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Lanes and intersection closures, expansions for next phase of CFM Bridge construction

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Eastbound lanes of the bridge will close Monday at 7 p.m. for crews to begin construction on April 9 of the final leg of the preservation project. (Port City Daily/Shea Carver)

WILMINGTON — As the second phase of the Cape Fear Memorial Bridge preservation project gets underway Monday night, the state transportation department is planning to expand some lanes and close others in areas affected by detours.

The routes are the same as they were for eastbound lane closures, only reversed. Drivers exiting the city into Brunswick County will need to cross Isabel Stellings Holmes Bridge or take U.S. Highway I-140 to I-40 and North College Road.

Coming back into Wilmington, travelers can utilize either Cape Fear Memorial Bridge, Isabel Holmes, I-140 and I-40.

At 7 p.m. on April 8, Southern Road and Bridge crew members — contracted by the North Carolina Department of Transportation for $7 million — will close Cape Fear Memorial’s two westbound lanes. Construction will begin on April 9. The lanes will remain shuttered until the project is completed, anticipated by mid-May; crews are replacing all stringers and decks for 12 bays of the bridge. 

Ahead of the westbound lane closures, NCDOT is preparing to safely detour drivers.

“Our footprint for the work is very large, is in different directions throughout the city,” Trevor Carroll, NCDOT maintenance engineer for division 3, told the media Tuesday. “We have a lot of signs to change, signs to remove, signs to cover. And then of course, we have our pavement markings that need to be adjusted as well.”

Travel across the city during the preservation project has escalated in certain areas, such as College Road and Third Street. Commercial trucks have been instructed to take Martin Luther King Jr. Parkway to Shipyard Boulevard and College Road to enter and exit the port since trucks weighing more than 10,000 pounds are prohibited along Third Street. 

Starting Thursday, April 4, NCDOT will add triple turn lanes at the North College Road and MLK stop light; it normally has two. This will give vehicles traveling north more options to move onto MLK in an attempt to improve traffic flow.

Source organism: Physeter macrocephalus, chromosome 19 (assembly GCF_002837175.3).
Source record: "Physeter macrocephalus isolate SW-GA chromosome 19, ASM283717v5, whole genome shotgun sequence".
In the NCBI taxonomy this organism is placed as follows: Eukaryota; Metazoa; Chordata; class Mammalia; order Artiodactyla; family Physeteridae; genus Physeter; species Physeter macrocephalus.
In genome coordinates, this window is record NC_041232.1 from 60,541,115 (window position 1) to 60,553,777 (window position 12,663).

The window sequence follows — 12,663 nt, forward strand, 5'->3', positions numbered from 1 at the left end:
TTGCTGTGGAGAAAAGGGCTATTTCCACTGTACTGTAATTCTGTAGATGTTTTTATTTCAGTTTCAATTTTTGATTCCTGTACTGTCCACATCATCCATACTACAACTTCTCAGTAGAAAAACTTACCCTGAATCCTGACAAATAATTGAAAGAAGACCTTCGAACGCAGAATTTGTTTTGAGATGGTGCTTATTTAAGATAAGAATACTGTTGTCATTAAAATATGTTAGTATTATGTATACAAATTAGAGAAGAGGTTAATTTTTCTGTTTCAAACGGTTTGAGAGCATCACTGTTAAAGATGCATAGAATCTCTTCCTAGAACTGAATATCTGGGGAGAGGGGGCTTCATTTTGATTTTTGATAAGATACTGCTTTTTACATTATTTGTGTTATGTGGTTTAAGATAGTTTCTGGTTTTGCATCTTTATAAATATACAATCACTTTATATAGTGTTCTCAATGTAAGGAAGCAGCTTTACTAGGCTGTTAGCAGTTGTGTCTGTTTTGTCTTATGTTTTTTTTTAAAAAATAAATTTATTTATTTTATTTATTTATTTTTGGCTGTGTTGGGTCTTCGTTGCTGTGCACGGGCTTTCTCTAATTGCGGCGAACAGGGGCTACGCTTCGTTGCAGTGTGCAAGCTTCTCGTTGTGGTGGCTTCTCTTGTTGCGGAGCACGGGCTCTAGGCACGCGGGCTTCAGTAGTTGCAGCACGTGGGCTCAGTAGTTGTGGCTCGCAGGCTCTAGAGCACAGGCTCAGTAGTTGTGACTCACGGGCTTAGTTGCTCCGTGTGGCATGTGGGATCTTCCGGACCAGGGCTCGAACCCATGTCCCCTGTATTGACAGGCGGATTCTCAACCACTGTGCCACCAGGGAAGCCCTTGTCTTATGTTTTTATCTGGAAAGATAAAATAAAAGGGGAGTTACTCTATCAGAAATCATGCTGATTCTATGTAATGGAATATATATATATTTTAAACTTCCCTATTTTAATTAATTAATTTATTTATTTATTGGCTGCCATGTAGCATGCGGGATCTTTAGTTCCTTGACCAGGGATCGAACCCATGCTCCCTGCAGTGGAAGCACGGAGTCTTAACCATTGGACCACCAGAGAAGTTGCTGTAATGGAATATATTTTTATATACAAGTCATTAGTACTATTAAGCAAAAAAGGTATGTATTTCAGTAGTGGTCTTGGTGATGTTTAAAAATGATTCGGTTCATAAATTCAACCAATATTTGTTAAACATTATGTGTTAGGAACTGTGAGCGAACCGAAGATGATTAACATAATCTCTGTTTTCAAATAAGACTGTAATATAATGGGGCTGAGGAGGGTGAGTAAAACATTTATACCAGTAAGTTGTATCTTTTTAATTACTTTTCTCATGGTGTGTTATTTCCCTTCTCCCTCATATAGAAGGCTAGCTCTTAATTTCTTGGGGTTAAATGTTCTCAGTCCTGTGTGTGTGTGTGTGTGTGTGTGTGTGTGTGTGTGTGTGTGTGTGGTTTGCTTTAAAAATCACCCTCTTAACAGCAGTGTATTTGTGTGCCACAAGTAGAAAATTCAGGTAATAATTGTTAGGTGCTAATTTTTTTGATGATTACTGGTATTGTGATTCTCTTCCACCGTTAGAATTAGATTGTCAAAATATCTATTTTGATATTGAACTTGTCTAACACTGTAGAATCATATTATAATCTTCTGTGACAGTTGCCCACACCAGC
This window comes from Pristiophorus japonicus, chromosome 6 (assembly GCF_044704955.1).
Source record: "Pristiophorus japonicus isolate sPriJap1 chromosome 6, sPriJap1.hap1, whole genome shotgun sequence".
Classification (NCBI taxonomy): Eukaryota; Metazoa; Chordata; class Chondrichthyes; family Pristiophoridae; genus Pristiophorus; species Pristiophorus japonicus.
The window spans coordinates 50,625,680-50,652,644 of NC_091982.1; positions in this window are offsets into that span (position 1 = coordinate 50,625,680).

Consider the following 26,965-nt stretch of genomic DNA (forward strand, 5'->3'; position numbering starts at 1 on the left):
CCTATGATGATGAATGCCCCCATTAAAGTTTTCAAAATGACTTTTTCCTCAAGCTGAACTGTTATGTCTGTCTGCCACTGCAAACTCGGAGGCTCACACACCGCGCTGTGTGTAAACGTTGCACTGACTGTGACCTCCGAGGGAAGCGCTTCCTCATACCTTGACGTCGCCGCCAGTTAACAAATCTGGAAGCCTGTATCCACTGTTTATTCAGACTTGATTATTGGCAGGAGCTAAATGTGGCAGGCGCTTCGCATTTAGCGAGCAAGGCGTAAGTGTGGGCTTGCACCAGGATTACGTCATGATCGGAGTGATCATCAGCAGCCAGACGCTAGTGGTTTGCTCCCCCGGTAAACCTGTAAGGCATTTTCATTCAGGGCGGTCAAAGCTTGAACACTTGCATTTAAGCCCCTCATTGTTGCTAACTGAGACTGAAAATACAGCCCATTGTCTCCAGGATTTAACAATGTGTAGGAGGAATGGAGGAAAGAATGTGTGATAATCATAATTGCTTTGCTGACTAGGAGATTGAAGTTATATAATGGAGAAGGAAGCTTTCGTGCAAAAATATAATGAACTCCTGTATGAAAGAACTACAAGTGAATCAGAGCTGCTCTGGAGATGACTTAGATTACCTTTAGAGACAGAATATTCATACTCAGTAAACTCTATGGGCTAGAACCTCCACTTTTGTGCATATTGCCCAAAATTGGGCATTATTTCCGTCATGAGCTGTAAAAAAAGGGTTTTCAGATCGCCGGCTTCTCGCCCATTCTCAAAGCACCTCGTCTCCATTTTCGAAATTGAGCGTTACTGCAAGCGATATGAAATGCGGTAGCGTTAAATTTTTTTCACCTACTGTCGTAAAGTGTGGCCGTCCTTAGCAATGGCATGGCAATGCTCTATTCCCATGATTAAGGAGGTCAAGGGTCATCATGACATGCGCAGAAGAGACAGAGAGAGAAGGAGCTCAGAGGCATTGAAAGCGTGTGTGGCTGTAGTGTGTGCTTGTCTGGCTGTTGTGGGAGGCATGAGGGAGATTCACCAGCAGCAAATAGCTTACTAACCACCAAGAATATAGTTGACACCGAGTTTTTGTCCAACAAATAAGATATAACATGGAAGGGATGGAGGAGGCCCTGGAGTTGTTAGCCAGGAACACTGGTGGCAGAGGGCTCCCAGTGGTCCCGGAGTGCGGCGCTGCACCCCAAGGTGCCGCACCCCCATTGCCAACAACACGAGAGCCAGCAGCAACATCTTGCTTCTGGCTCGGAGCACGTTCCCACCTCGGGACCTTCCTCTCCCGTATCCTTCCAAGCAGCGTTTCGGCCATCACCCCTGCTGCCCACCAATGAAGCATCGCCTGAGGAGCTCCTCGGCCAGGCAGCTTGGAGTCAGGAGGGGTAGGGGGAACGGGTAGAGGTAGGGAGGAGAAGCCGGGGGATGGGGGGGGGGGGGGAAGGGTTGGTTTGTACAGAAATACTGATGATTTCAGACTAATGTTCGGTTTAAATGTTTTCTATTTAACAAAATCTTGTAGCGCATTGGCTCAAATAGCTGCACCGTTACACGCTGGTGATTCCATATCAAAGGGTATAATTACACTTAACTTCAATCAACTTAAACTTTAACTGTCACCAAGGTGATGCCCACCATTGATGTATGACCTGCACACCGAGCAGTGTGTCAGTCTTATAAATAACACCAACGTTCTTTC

Crews will be working to finish the College Road and MLK lane additions by April 5. 

“We really wanted to implement this ahead of time, so travelers could get accustomed to that change,” Carroll said.

Changes have also been made to U.S. Highway 421. The two right turn lanes onto Isabel Holmes from 421 North — in place during eastbound lane construction — have been retrofitted to one right-lane turn, as it was pre-project. 

Come April 8, crews will close the left-turn lane on Highway 421 South that leads onto Isabel Holmes; it will remain in place throughout the project.

“We’re going to ask all of our travelers to go down south and utilize Cape Fear Memorial Bridge to come into Wilmington,” Carroll said. “We want to maximize those greenlight times.”

The shift will affect more than 20,000 vehicles that travel south on 421 daily. He added the team ran “several different models on that particular movement” to plan the best path forward. 

“We have a lot of traffic coming from downtown and from MLK Parkway that are really going to be channelized across Isabel,” Carroll added. 

The City of Wilmington and NCDOT will continue to monitor traffic signals along Third and Dawson streets to ensure vehicular flow is steady and not congesting the area more than necessary.

Also on April 8, barricades will be put back in place along Third Street. Left turns will be prevented at the intersections of Queen, Church, Nun and Orange streets, as it was during eastbound lane closures.

NCDOT recommends drivers increase traveling distance from other vehicles and decrease speed, while being more mindful of traffic patterns during the next month and a half.

Southern Road Bridge contractor will receive a half-million-dollar bonus if it completes the job by NCDOT’s May 23 deadline. The eastbound lanes opened five days ahead of schedule after being closed Jan. 26. 

NCDOT leaders noted it was too soon to determine if the westbound lane construction will move as expediently. However, NCDOT engineer Joshua Pratt said “the nature of the work is repetitive,” and with crews having a process in place from the eastbound closure, it could increase production rates.

Upon completion, the preservation project will make for a smoother ride for vehicles. 

“This new grid deck is designed in a specific pattern and with specific components to improve friction,” Carroll said, adding it should alleviate “slickness” during rain as well.


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